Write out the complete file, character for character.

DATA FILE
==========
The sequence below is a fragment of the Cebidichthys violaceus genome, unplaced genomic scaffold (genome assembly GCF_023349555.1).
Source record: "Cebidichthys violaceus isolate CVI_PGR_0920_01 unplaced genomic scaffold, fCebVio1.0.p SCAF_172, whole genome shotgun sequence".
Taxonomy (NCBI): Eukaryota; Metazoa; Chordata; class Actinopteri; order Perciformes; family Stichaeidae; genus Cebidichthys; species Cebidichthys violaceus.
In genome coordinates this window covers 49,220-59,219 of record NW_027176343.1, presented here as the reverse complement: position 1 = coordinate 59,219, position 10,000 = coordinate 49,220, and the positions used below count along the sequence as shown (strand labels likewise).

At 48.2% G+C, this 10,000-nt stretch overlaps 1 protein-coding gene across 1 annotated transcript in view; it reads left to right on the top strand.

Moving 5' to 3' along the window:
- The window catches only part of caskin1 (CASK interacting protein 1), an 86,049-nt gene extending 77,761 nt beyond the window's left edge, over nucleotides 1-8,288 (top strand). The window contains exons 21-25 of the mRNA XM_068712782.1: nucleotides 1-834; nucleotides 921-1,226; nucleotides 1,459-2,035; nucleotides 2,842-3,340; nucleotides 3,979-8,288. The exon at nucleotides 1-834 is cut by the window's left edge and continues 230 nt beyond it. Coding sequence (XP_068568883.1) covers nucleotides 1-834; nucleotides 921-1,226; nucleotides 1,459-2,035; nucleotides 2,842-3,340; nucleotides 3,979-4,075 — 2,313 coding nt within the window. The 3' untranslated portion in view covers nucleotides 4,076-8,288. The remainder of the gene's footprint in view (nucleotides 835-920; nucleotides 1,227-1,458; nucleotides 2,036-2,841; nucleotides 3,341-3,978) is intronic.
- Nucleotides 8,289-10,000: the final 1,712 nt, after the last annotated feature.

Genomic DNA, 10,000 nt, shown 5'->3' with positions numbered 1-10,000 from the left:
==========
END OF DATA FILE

The sequence below is a fragment of the Cebidichthys violaceus genome, unplaced genomic scaffold (genome assembly GCF_023349555.1).
Source record: "Cebidichthys violaceus isolate CVI_PGR_0920_01 unplaced genomic scaffold, fCebVio1.0.p SCAF_172, whole genome shotgun sequence".
Taxonomy (NCBI): Eukaryota; Metazoa; Chordata; class Actinopteri; order Perciformes; family Stichaeidae; genus Cebidichthys; species Cebidichthys violaceus.
In genome coordinates this window covers 49,220-59,219 of record NW_027176343.1, presented here as the reverse complement: position 1 = coordinate 59,219, position 10,000 = coordinate 49,220, and the positions used below count along the sequence as shown (strand labels likewise).

At 48.2% G+C, this 10,000-nt stretch overlaps 1 protein-coding gene across 1 annotated transcript in view; it reads left to right on the top strand.

Moving 5' to 3' along the window:
- The window catches only part of caskin1 (CASK interacting protein 1), an 86,049-nt gene extending 77,761 nt beyond the window's left edge, over nucleotides 1-8,288 (top strand). The window contains exons 21-25 of the mRNA XM_068712782.1: nucleotides 1-834; nucleotides 921-1,226; nucleotides 1,459-2,035; nucleotides 2,842-3,340; nucleotides 3,979-8,288. The exon at nucleotides 1-834 is cut by the window's left edge and continues 230 nt beyond it. Coding sequence (XP_068568883.1) covers nucleotides 1-834; nucleotides 921-1,226; nucleotides 1,459-2,035; nucleotides 2,842-3,340; nucleotides 3,979-4,075 — 2,313 coding nt within the window. The 3' untranslated portion in view covers nucleotides 4,076-8,288. The remainder of the gene's footprint in view (nucleotides 835-920; nucleotides 1,227-1,458; nucleotides 2,036-2,841; nucleotides 3,341-3,978) is intronic.
- Nucleotides 8,289-10,000: the final 1,712 nt, after the last annotated feature.

Genomic DNA, 10,000 nt, shown 5'->3' with positions numbered 1-10,000 from the left: